Woo: USC. I can't say I'm super confident in the Trojans, but their pathway is relatively attractive and makes sense on paper, considering Kansas is dealing with COVID-19 fallout and a long layoff. Evan Mobley's ability to stabilize their defense, as well as his recent scoring aggressiveness, bodes well for USC's chances of avoiding an early upset, then knocking off a better opponent.
Jordan: No. 8 North Carolina. It’s been a down year for bluebloods to say the least, but the Tar Heels have been trending upward in the last couple of weeks. The North Carolina front line of Day’Ron Sharpe, Garrison Brooks, Armando Bacot and Walker Kessler has given it a plus-10.7 rebounding advantage over opponents this season, and they’re particularly adept at cleaning the offensive glass. That bodes well for shooters like Kerwin Walton, who the Tar Heels will need to step up and fire away early and often. A second-round matchup with top-seeded Baylor won’t be fun, but where the Bears have the edge in the backcourt, the Tar Heels get the nod in the frontcourt. If their young guards—R.J. Davis and Caleb Love—can stay solid, the Tar Heels will have a chance.
Sweeney: San Diego State. The Aztecs got an excellent draw that sets themselves up well for a deep run, and SDSU has played as well as anyone in the last two months. San Diego State’s personnel matches up very well to play against the Syracuse 2–3 zone, thanks to the presence of bruising combo forward Matt Mitchell and plenty of shooters around him, and the Aztecs have been one of the best defensive teams in the nation in recent weeks. A second-round matchup with West Virginia won't be easy, but the Mountaineers have struggled of late. Expect to see SDSU in the Sweet 16.
5. In six of the last seven tournaments, a No. 7 seed or lower made the Final Four. Who is this year's best bet?
Forde: The 8/9 seeds are loaded with threats: LSU, North Carolina, Georgia Tech, Loyola Chicago, Wisconsin. Of that group, I'd go with LSU for the following reasons: The No. 1 seed in that region, Michigan, is vulnerable if Isaiah Livers doesn't play, and the Tigers have three pro-level talents in Cameron Thomas, Trendon Watford and Javonte Smart. If LSU decides to guard anyone (not a given), it has the firepower to hang with anyone.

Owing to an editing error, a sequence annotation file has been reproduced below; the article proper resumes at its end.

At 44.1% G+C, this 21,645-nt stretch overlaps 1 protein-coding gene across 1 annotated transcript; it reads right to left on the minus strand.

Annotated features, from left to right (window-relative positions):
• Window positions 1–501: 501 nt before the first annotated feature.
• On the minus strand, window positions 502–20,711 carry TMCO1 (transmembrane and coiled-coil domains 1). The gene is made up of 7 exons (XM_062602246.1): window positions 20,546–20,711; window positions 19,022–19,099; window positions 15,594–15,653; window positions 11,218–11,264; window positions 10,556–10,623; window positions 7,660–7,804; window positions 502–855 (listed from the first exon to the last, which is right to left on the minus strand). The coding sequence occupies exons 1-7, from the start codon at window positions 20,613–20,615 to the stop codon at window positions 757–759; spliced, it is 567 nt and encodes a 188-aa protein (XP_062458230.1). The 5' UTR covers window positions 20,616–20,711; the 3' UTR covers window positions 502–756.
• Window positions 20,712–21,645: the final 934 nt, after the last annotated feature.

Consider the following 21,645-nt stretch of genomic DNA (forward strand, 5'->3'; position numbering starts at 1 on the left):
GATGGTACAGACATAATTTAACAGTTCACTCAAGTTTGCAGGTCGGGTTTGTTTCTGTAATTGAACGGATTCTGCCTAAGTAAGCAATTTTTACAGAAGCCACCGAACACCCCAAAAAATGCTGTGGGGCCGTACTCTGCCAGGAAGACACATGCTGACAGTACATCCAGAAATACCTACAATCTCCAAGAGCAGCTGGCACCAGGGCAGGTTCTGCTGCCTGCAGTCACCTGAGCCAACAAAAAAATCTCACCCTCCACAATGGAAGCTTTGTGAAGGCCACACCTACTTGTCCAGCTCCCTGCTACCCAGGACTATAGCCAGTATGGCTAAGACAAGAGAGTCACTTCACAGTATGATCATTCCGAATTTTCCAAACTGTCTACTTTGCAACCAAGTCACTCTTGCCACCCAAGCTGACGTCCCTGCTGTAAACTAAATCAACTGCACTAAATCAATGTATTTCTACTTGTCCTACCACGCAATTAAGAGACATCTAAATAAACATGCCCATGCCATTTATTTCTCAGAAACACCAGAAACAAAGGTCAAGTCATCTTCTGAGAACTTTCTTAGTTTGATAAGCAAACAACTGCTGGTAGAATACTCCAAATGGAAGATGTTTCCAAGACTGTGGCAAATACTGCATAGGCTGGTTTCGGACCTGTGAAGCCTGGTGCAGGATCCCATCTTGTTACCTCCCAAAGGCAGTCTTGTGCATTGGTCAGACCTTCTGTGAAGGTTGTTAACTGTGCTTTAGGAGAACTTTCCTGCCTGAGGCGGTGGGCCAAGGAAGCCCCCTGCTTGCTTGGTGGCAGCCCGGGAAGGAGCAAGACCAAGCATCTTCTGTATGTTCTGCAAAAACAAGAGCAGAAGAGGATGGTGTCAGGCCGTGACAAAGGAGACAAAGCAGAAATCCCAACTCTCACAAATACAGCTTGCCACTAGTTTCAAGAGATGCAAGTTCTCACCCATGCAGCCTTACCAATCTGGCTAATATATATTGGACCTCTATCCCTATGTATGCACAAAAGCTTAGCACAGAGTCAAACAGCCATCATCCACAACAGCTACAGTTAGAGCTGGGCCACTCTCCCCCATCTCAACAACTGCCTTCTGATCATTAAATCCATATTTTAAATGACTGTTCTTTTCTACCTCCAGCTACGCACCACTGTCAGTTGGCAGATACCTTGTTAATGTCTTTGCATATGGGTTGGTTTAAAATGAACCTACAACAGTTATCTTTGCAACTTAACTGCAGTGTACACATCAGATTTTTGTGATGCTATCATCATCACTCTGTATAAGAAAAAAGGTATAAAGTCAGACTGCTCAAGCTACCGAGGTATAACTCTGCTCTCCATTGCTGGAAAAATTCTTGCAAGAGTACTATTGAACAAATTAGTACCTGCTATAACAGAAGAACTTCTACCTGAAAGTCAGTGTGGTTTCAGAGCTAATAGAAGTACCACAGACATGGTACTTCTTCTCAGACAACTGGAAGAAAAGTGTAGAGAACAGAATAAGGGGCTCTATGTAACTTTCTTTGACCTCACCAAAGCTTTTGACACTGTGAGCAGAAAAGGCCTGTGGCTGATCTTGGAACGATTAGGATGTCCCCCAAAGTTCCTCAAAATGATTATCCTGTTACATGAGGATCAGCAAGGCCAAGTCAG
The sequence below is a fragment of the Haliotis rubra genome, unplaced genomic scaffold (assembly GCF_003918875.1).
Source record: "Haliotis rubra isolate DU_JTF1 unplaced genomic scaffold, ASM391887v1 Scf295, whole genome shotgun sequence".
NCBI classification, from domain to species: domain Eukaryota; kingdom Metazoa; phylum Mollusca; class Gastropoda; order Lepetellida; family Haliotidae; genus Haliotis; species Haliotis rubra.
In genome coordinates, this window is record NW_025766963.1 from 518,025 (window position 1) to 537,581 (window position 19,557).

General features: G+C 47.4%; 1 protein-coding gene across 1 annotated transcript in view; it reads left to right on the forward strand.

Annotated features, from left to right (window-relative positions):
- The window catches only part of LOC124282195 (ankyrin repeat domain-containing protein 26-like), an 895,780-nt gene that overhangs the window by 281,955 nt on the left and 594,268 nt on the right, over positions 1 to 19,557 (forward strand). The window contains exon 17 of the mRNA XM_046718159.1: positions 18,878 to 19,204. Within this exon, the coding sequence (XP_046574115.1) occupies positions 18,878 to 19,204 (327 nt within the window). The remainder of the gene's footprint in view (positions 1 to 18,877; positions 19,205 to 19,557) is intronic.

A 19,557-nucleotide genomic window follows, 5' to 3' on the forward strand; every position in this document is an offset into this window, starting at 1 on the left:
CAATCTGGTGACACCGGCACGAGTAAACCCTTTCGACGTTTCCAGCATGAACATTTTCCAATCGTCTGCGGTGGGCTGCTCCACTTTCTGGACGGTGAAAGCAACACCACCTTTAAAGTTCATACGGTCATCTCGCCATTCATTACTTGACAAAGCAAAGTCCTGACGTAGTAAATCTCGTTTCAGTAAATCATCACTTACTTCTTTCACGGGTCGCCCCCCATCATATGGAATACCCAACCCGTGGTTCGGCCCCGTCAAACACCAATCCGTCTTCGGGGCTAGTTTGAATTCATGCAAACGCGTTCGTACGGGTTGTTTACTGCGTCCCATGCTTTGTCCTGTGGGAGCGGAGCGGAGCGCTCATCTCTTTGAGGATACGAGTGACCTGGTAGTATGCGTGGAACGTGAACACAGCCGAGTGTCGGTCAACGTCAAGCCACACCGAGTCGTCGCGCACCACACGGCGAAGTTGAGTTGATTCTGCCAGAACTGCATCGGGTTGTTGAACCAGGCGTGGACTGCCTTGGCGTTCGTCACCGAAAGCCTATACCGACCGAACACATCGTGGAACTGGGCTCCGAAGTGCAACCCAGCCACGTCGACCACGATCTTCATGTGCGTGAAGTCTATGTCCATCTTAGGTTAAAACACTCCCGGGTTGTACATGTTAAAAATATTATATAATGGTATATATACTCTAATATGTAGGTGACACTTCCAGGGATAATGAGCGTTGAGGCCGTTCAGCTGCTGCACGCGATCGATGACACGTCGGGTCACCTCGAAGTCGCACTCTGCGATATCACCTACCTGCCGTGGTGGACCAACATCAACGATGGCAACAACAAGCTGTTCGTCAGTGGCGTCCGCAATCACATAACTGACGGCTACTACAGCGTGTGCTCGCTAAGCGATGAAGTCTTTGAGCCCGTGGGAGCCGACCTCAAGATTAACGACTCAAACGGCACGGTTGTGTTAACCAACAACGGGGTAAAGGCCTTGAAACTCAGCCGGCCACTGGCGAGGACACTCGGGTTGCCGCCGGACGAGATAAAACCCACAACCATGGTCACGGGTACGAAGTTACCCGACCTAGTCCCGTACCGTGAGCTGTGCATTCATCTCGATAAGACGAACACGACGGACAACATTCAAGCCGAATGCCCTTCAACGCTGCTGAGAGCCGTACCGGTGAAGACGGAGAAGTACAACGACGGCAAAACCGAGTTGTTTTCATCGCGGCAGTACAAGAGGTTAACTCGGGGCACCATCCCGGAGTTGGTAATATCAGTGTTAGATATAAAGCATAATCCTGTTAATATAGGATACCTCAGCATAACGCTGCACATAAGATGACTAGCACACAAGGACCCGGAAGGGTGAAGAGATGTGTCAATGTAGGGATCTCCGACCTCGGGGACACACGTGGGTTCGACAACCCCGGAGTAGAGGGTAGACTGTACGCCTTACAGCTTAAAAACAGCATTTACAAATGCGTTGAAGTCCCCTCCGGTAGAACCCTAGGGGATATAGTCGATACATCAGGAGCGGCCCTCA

Geary: No. 7 UConn. The East Region was the toughest to figure out in my bracket, and if it descends into chaos, the underseeded Huskies could take advantage. They need to first get past Maryland before they can dream about taking down No. 2 Alabama, but if the Huskies can find enough offense, their defense looks fairly well-equipped against the Tide (UConn’s D both at the rim and on the perimeter—the two places Alabama almost exclusively shoots—is solid). If they can pull off that upset, the Final Four looks a lot more realistic.
Woo: UConn. Based on how the brackets shook out, I don't think it's likely we’ll see that type of run this year, but the Huskies play extremely hard and are not going to be outworked or caught by surprise. James Bouknight has not looked like himself of late, but he's had a week of rest and should be locked in. UConn sits in the messiest region of the bracket, and if it can edge past Maryland and upset Alabama (yes, this is glossing over a lot of adversity), I have no idea who it’ll see next, but the potential for Texas and Michigan to go down early does create a sliver of possibility if you squint a little. A healthy Bouknight changes the equation.
Jordan: No. 8 LSU. The Tigers will face an ailing Michigan squad in the second round without its top shooter, defender and glue guy Isaiah Livers (13.1 ppg), who is out indefinitely with a stress injury in his foot. That makes the Wolverines the most vulnerable No. 1 seed in the tournament, and the Tigers have offensive weapons that can capitalize. Cameron Thomas is the top-scoring freshman in the country, averaging 22.6 points per game. Trendon Watford (16.7 ppg) is coming off of a career-high 30 points in the SEC title game and provides a matchup disadvantage with his size (6' 9", 240 pounds). Versatility and Javonte Smart (15.9 ppg) and Darius Days (11.7 ppg) are capable threats. The Tigers feel like they’ve underachieved this season and are motivated to surpass the hype with a spirited run in the tournament.
Sweeney: UConn. With a healthy James Bouknight, the Huskies are strongly underseeded relative to their talent level. In the 14 games that Bouknight has played in this season, UConn is 11–3. Without him? Just 4–4. What's more, since Bouknight's return from midseason elbow surgery in mid-February, the Huskies have been the fourth-best team in the country, per T-Rank. Add in the fact that this region features the most vulnerable No. 1 seed (Michigan), and it's easy to find a path back to the Final Four for Dan Hurley's club.